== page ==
By Scott Shephard
I tell my students that if a photo needs explanation, it isn't a good photo. So why am I posting a photo that may need explanation? Well, I figure, if Kandinsky can get away with abstraction, why can't I?
So here's what you are seeing: scattered clouds seen from above at 36,000 feet. (Don't ask me about the Kandinsky, though for me it has "math story problem" written all over it.)
Frankly, I liked today's photo as soon as I converted it to black and white (a further form of abstraction). I liked the random nature of the clouds' patterns and the snow dappled geography below them.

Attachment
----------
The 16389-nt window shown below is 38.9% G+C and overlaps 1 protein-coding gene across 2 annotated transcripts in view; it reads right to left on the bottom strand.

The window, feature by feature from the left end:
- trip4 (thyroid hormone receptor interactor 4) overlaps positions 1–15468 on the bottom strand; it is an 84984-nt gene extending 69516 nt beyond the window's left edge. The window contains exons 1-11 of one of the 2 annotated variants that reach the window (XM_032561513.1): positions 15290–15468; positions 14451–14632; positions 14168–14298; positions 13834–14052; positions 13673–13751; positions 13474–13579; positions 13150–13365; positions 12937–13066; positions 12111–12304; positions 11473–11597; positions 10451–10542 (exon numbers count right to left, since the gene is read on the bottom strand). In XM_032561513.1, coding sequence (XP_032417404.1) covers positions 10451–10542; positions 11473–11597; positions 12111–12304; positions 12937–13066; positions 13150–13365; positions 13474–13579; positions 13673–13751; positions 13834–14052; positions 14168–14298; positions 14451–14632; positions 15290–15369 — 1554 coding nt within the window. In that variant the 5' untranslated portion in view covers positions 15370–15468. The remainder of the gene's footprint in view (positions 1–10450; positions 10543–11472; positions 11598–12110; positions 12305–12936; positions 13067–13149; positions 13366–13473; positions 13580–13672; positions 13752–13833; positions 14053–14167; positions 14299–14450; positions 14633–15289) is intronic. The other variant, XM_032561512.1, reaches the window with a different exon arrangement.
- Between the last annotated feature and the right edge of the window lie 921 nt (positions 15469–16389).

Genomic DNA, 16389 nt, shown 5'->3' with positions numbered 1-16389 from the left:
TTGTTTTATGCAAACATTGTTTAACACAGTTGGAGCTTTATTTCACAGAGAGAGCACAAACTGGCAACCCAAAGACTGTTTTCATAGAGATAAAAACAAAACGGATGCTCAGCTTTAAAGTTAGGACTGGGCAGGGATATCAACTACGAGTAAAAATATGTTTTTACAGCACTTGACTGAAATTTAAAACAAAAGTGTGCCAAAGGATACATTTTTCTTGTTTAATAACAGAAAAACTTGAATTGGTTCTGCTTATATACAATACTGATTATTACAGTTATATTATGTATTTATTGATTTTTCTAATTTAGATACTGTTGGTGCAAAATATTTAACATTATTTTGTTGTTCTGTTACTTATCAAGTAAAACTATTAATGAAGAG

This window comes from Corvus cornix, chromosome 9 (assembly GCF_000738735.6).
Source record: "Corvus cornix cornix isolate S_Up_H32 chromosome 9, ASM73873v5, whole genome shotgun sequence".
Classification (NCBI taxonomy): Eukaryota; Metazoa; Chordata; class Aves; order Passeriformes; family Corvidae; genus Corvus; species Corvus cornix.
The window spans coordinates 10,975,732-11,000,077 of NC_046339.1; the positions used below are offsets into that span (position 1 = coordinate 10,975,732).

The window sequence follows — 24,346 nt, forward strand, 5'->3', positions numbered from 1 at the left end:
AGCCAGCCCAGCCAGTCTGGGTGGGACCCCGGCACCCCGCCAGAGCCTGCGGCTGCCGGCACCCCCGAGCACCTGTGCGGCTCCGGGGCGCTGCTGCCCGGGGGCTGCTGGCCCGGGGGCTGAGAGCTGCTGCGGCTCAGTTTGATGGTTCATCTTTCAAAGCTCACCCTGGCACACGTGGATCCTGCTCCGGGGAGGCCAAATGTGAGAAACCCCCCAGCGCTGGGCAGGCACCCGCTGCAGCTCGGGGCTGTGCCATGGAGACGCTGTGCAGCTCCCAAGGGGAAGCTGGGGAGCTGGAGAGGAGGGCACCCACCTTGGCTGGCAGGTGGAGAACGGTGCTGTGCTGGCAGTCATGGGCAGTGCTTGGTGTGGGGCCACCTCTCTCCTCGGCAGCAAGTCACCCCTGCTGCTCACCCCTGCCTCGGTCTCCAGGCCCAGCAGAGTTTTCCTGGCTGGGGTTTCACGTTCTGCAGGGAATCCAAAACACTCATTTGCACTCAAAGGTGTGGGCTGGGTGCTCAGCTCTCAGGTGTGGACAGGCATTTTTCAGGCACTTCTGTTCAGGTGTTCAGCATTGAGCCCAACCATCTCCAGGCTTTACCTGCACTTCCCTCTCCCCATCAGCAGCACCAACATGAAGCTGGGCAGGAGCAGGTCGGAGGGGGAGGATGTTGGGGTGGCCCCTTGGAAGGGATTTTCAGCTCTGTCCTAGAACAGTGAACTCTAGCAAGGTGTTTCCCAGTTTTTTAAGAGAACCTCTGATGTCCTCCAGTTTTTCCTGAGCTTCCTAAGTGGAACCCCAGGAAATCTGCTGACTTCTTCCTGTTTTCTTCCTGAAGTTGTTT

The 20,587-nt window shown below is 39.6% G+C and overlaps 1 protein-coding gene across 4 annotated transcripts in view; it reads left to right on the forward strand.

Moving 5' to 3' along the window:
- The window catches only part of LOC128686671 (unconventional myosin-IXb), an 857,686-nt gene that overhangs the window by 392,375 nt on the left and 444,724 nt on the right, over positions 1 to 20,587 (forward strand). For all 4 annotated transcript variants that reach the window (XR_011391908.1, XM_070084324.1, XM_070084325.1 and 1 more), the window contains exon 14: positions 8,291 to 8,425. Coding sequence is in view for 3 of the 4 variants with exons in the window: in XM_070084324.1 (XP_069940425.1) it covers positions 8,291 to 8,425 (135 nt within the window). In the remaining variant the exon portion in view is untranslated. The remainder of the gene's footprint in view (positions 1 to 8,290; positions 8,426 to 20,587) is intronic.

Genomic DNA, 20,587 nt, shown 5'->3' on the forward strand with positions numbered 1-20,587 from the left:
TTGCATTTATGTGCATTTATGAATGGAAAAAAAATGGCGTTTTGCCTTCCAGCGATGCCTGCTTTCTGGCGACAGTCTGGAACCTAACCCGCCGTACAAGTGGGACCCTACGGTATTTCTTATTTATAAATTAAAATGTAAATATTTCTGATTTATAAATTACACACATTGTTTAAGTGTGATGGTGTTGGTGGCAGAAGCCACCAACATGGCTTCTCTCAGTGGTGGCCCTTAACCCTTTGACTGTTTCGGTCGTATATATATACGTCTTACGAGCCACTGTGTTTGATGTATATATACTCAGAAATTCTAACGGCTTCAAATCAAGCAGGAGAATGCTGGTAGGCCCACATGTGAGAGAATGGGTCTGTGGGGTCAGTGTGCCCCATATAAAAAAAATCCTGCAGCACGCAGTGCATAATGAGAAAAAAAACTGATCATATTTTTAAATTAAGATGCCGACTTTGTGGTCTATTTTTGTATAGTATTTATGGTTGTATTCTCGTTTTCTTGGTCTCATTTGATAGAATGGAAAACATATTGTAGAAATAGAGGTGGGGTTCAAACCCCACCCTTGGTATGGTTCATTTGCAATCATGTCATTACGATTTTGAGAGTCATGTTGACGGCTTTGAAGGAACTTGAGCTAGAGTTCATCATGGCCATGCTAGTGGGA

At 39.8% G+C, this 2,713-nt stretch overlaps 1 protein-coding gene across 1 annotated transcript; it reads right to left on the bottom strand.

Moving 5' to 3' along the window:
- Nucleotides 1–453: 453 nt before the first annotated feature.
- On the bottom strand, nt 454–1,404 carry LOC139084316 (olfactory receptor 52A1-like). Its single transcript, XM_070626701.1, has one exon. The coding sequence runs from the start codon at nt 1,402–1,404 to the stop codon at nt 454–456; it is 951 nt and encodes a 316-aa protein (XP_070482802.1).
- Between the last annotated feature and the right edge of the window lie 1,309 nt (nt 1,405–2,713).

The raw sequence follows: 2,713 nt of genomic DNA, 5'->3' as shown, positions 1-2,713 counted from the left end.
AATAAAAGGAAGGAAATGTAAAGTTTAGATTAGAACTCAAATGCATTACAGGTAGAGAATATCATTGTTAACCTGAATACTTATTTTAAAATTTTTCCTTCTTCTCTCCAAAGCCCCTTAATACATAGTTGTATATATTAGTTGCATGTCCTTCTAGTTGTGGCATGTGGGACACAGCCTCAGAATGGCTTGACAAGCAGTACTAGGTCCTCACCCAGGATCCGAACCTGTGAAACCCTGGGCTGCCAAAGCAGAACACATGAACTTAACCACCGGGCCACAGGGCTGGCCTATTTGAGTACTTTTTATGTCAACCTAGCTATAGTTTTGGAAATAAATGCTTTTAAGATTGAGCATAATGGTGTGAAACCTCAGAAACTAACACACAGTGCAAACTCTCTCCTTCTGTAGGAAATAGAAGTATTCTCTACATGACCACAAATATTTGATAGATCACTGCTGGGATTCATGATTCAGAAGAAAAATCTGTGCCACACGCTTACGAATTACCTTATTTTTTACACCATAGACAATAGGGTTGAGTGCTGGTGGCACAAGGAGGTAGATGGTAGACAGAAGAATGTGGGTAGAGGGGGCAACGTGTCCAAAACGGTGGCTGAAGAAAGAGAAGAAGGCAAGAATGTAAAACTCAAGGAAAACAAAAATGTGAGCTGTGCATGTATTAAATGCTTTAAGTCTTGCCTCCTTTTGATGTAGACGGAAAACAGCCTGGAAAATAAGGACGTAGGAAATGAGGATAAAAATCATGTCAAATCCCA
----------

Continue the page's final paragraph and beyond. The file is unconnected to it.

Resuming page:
Beyond that, the clouds made me think of how paradoxical they are: they can block sunlight but airplanes can fly through them; they seem to have form and shape but from the inside, they seem more like fog, which is amorphous; while they seem to float on air, they can be heavy with rain and snow; and they seem random and whimsical but science can explain and predict them.
No, I really don't know clouds at all. But I can live with paradoxes and mysteries. Frankly, I, and all I see and experience, are really just like clouds. . . .
iPhone 5S 11-25-14 1/5000s f/2.2 ISO32 4.15mm
*From "Both Sides Now" by Judy Collins